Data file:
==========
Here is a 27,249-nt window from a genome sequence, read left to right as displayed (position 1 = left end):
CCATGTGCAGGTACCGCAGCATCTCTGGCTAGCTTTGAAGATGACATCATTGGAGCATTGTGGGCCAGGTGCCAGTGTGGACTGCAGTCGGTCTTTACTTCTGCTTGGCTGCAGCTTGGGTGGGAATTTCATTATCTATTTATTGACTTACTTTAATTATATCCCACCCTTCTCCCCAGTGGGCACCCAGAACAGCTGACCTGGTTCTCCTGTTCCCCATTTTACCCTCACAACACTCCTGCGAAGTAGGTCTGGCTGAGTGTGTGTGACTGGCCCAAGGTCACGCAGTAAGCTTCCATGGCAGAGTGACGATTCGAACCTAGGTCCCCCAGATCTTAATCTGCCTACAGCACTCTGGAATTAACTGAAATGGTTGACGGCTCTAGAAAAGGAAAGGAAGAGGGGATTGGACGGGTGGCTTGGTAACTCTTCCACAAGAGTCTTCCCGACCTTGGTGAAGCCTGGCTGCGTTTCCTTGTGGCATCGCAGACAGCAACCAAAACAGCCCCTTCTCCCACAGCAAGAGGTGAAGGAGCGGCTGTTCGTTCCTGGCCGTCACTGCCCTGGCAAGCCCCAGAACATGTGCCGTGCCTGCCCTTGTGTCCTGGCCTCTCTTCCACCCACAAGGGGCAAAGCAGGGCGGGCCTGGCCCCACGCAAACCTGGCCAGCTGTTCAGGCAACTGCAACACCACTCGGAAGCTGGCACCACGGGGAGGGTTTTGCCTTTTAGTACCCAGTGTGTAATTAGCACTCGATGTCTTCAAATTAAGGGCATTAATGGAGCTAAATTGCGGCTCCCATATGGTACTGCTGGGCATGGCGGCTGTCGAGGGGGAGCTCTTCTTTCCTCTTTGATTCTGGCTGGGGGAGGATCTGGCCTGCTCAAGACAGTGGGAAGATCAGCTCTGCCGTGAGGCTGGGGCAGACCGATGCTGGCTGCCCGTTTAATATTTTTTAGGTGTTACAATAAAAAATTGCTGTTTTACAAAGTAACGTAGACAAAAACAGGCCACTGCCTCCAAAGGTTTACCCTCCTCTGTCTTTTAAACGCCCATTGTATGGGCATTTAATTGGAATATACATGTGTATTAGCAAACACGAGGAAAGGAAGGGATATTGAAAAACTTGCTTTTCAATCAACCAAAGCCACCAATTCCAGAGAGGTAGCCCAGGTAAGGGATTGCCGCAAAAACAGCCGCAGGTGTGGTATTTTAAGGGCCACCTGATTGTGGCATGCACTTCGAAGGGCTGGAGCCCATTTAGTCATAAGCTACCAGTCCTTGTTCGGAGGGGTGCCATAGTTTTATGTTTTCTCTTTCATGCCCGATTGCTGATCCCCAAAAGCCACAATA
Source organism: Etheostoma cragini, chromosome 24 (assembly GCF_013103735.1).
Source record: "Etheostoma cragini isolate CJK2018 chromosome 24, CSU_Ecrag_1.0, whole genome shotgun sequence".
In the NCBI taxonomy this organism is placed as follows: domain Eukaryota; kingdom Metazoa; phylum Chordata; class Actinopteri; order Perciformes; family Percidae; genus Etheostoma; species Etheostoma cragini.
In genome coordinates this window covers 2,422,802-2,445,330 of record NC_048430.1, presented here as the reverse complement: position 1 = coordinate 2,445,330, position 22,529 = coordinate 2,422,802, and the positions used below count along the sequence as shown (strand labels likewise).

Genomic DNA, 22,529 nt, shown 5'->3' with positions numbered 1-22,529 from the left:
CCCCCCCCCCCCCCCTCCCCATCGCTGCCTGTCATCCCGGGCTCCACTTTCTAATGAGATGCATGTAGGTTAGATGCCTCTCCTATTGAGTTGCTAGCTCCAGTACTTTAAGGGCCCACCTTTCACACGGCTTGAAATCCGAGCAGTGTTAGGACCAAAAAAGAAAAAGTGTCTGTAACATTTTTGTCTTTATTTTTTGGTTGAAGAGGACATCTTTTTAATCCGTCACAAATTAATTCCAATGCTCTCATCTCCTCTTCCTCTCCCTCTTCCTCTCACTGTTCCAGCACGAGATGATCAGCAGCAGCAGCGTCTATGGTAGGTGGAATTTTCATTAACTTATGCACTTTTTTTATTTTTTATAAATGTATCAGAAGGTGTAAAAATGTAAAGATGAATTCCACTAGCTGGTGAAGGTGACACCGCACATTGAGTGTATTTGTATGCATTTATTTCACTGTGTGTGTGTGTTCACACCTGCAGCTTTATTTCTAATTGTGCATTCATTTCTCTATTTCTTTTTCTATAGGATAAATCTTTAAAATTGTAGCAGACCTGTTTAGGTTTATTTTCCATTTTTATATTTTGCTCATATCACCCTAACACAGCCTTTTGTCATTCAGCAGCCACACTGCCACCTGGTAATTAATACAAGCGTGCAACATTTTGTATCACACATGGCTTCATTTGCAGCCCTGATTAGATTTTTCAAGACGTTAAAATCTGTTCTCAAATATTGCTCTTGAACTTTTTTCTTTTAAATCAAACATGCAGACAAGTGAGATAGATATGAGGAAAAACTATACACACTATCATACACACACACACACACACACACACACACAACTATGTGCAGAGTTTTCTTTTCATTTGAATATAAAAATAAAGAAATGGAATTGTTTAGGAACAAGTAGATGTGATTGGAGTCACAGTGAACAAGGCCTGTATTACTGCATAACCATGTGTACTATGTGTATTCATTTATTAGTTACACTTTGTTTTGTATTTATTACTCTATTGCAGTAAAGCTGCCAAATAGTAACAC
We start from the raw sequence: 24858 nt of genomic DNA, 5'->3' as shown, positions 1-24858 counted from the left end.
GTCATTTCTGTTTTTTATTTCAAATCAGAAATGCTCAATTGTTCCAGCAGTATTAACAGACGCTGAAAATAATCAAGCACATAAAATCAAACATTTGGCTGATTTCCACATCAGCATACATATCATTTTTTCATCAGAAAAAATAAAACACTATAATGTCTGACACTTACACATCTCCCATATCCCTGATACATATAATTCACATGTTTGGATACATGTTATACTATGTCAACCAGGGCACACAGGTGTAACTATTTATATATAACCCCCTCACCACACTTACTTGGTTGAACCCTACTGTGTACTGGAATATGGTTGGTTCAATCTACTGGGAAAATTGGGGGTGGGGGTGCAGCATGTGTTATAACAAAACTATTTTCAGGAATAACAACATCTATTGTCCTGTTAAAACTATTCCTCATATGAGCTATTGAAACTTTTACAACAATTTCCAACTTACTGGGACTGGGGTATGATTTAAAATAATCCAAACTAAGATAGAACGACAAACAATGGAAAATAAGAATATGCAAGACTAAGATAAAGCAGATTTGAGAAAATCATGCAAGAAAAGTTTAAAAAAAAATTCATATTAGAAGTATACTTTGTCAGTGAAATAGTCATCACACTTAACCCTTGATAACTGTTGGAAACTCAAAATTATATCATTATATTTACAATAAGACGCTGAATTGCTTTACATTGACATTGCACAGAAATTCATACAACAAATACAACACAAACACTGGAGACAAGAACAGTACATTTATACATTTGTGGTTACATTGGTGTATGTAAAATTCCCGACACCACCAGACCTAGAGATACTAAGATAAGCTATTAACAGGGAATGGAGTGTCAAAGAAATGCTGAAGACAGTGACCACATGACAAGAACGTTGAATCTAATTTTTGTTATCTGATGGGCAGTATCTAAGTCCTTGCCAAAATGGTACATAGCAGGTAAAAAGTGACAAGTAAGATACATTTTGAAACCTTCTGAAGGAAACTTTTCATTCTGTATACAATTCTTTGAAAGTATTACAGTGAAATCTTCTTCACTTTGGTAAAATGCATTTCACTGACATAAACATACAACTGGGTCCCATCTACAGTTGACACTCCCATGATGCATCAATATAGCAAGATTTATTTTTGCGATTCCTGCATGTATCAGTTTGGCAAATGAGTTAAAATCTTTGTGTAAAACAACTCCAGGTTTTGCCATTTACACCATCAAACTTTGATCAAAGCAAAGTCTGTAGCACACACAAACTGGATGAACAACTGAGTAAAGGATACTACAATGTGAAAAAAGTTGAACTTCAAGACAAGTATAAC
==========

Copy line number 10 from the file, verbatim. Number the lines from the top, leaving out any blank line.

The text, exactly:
GTCATTTCTGTTTTTTATTTCAAATCAGAAATGCTCAATTGTTCCAGCAGTATTAACAGACGCTGAAAATAATCAAGCACATAAAATCAAACATTTGGCTGATTTCCACATCAGCATACATATCATTTTTTCATCAGAAAAAATAAAACACTATAATGTCTGACACTTACACATCTCCCATATCCCTGATACATATAATTCACATGTTTGGATACATGTTATACTATGTCAACCAGGGCACACAGGTGTAACTATTTATATATAACCCCCTCACCACACTTACTTGGTTGAACCCTACTGTGTACTGGAATATGGTTGGTTCAATCTACTGGGAAAATTGGGGGTGGGGGTGCAGCATGTGTTATAACAAAACTATTTTCAGGAATAACAACATCTATTGTCCTGTTAAAACTATTCCTCATATGAGCTATTGAAACTTTTACAACAATTTCCAACTTACTGGGACTGGGGTATGATTTAAAATAATCCAAACTAAGATAGAACGACAAACAATGGAAAATAAGAATATGCAAGACTAAGATAAAGCAGATTTGAGAAAATCATGCAAGAAAAGTTTAAAAAAAAATTCATATTAGAAGTATACTTTGTCAGTGAAATAGTCATCACACTTAACCCTTGATAACTGTTGGAAACTCAAAATTATATCATTATATTTACAATAAGACGCTGAATTGCTTTACATTGACATTGCACAGAAATTCATACAACAAATACAACACAAACACTGGAGACAAGAACAGTACATTTATACATTTGTGGTTACATTGGTGTATGTAAAATTCCCGACACCACCAGACCTAGAGATACTAAGATAAGCTATTAACAGGGAATGGAGTGTCAAAGAAATGCTGAAGACAGTGACCACATGACAAGAACGTTGAATCTAATTTTTGTTATCTGATGGGCAGTATCTAAGTCCTTGCCAAAATGGTACATAGCAGGTAAAAAGTGACAAGTAAGATACATTTTGAAACCTTCTGAAGGAAACTTTTCATTCTGTATACAATTCTTTGAAAGTATTACAGTGAAATCTTCTTCACTTTGGTAAAATGCATTTCACTGACATAAACATACAACTGGGTCCCATCTACAGTTGACACTCCCATGATGCATCAATATAGCAAGATTTATTTTTGCGATTCCTGCATGTATCAGTTTGGCAAATGAGTTAAAATCTTTGTGTAAAACAACTCCAGGTTTTGCCATTTACACCATCAAACTTTGATCAAAGCAAAGTCTGTAGCACACACAAACTGGATGAACAACTGAGTAAAGGATACTACAATGTGAAAAAAGTTGAACTTCAAGACAAGTATAAC